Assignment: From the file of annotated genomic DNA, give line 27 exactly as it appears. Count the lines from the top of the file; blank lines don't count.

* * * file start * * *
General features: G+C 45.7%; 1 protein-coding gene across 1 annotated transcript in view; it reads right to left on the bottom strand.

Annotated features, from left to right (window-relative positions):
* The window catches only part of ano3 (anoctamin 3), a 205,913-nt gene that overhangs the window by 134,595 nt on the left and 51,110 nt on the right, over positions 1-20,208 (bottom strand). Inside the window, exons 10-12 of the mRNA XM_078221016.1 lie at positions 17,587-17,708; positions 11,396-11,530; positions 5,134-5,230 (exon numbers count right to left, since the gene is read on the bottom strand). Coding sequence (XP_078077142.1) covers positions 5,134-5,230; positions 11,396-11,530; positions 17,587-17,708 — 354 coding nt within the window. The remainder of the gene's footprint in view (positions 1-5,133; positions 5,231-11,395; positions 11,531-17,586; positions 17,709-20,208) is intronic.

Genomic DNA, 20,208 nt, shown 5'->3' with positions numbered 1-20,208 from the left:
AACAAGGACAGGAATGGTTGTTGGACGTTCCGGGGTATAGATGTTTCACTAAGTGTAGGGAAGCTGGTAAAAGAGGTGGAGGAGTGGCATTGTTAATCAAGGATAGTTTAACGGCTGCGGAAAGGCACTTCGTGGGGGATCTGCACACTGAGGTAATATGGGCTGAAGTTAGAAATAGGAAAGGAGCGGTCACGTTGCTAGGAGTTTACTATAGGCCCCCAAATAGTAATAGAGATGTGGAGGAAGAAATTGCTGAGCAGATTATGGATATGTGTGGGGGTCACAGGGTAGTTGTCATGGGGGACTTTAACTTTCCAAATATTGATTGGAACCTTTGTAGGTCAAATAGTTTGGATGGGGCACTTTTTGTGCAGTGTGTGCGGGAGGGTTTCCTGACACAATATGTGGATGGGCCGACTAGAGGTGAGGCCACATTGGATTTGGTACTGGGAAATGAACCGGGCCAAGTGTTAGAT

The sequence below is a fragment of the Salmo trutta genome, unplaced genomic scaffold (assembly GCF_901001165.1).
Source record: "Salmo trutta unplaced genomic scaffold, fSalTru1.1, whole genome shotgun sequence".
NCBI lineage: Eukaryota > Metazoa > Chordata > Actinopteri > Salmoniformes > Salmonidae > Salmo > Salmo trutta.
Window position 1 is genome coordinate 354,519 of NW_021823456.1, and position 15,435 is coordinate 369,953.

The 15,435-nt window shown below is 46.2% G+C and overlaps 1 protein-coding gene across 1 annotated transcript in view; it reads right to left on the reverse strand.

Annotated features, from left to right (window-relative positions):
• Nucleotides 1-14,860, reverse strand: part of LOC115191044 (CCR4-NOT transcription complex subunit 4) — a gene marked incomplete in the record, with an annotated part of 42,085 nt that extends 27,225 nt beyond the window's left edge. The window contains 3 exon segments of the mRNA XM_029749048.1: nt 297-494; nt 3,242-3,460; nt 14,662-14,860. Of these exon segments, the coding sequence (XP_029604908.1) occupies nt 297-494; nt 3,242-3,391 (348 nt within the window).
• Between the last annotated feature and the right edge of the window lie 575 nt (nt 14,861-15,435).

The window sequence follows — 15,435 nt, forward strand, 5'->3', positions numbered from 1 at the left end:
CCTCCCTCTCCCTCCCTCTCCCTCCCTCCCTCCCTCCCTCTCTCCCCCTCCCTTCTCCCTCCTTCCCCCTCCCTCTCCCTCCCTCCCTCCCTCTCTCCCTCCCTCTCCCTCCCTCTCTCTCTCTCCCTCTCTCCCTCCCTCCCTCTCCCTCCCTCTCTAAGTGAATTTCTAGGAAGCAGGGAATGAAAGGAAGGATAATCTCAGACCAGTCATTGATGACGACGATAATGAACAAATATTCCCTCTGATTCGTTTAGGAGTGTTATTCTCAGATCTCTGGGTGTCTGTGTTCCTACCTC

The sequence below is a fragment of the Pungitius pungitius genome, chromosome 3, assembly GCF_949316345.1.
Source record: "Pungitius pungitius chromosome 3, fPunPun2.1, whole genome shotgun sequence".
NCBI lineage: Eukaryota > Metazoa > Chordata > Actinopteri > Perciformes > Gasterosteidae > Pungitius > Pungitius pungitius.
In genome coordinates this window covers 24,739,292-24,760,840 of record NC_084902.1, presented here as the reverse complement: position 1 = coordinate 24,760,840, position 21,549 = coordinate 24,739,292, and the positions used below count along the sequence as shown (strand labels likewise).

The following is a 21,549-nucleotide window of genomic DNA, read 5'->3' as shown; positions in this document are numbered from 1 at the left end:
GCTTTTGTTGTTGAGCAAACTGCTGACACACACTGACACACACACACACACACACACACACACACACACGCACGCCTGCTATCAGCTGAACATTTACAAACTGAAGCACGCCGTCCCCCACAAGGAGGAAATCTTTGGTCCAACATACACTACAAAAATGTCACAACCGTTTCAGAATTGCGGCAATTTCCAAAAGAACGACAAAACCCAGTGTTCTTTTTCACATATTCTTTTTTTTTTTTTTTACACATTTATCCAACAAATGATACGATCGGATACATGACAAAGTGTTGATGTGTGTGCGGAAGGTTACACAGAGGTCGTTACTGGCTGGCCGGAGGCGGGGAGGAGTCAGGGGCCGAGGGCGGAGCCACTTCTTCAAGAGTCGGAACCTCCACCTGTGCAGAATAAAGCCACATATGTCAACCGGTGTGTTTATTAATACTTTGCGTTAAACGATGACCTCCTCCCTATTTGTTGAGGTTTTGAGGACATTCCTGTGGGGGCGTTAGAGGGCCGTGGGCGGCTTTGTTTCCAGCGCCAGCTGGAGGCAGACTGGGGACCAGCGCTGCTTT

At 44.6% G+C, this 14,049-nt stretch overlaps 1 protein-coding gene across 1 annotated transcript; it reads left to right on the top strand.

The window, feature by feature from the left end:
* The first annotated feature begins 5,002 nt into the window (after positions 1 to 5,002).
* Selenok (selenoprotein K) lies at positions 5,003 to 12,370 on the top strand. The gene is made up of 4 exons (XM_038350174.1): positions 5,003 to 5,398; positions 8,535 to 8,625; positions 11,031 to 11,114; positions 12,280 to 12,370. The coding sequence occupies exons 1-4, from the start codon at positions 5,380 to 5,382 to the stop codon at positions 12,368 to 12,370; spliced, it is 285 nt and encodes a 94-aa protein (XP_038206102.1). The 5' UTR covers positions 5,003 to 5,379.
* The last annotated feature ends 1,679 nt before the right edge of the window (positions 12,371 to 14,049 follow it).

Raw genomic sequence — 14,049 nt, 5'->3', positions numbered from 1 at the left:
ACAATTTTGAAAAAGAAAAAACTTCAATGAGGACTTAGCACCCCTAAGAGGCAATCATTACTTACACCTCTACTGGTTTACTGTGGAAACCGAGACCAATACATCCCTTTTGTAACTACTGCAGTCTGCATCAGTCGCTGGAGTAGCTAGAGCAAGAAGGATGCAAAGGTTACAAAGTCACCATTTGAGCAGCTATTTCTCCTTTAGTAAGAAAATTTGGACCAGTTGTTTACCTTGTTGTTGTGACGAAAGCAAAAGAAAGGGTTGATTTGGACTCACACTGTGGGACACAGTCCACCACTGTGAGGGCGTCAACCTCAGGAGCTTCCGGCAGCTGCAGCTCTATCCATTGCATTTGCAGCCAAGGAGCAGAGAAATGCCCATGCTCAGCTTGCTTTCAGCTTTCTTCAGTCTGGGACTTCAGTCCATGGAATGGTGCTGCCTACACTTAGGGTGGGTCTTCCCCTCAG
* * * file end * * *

Raw genomic sequence — 14,049 nt, 5'->3', positions numbered from 1 at the left: